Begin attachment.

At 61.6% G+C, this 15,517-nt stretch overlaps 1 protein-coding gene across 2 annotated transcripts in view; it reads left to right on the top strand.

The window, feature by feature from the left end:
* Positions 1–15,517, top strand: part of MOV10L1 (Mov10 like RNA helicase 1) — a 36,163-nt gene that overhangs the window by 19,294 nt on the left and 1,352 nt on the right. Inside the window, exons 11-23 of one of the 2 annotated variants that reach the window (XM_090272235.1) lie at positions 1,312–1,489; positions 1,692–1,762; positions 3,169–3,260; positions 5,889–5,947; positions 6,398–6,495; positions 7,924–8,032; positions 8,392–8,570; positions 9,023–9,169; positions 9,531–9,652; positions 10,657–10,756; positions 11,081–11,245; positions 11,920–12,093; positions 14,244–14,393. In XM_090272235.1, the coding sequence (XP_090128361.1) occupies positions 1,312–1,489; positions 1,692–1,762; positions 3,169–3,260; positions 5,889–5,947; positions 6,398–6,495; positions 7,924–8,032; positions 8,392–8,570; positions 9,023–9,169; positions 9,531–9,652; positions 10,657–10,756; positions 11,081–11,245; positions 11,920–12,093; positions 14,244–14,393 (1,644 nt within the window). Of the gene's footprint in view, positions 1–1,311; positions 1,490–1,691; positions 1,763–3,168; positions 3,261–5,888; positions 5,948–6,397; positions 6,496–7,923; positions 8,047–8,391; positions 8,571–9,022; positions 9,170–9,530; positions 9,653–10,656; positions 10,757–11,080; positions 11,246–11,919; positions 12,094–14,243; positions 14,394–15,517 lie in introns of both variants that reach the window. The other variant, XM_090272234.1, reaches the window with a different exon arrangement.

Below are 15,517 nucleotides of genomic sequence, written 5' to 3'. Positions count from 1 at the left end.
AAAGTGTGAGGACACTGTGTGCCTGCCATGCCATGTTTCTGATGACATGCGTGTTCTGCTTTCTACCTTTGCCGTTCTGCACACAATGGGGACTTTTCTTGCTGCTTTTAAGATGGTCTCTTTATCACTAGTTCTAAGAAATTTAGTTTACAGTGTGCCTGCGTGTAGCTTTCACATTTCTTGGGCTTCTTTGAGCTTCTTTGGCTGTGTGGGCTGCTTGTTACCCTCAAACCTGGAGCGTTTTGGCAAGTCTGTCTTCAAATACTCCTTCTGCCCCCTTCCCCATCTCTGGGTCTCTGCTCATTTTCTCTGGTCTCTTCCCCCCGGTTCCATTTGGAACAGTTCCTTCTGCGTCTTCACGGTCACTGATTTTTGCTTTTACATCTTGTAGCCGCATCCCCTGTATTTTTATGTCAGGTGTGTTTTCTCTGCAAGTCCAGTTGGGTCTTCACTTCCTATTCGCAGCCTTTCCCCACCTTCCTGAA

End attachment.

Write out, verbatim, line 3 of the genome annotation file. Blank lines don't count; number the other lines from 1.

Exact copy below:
* Positions 1–15,517, top strand: part of MOV10L1 (Mov10 like RNA helicase 1) — a 36,163-nt gene that overhangs the window by 19,294 nt on the left and 1,352 nt on the right. Inside the window, exons 11-23 of one of the 2 annotated variants that reach the window (XM_090272235.1) lie at positions 1,312–1,489; positions 1,692–1,762; positions 3,169–3,260; positions 5,889–5,947; positions 6,398–6,495; positions 7,924–8,032; positions 8,392–8,570; positions 9,023–9,169; positions 9,531–9,652; positions 10,657–10,756; positions 11,081–11,245; positions 11,920–12,093; positions 14,244–14,393. In XM_090272235.1, the coding sequence (XP_090128361.1) occupies positions 1,312–1,489; positions 1,692–1,762; positions 3,169–3,260; positions 5,889–5,947; positions 6,398–6,495; positions 7,924–8,032; positions 8,392–8,570; positions 9,023–9,169; positions 9,531–9,652; positions 10,657–10,756; positions 11,081–11,245; positions 11,920–12,093; positions 14,244–14,393 (1,644 nt within the window). Of the gene's footprint in view, positions 1–1,311; positions 1,490–1,691; positions 1,763–3,168; positions 3,261–5,888; positions 5,948–6,397; positions 6,496–7,923; positions 8,047–8,391; positions 8,571–9,022; positions 9,170–9,530; positions 9,653–10,656; positions 10,757–11,080; positions 11,246–11,919; positions 12,094–14,243; positions 14,394–15,517 lie in introns of both variants that reach the window. The other variant, XM_090272234.1, reaches the window with a different exon arrangement.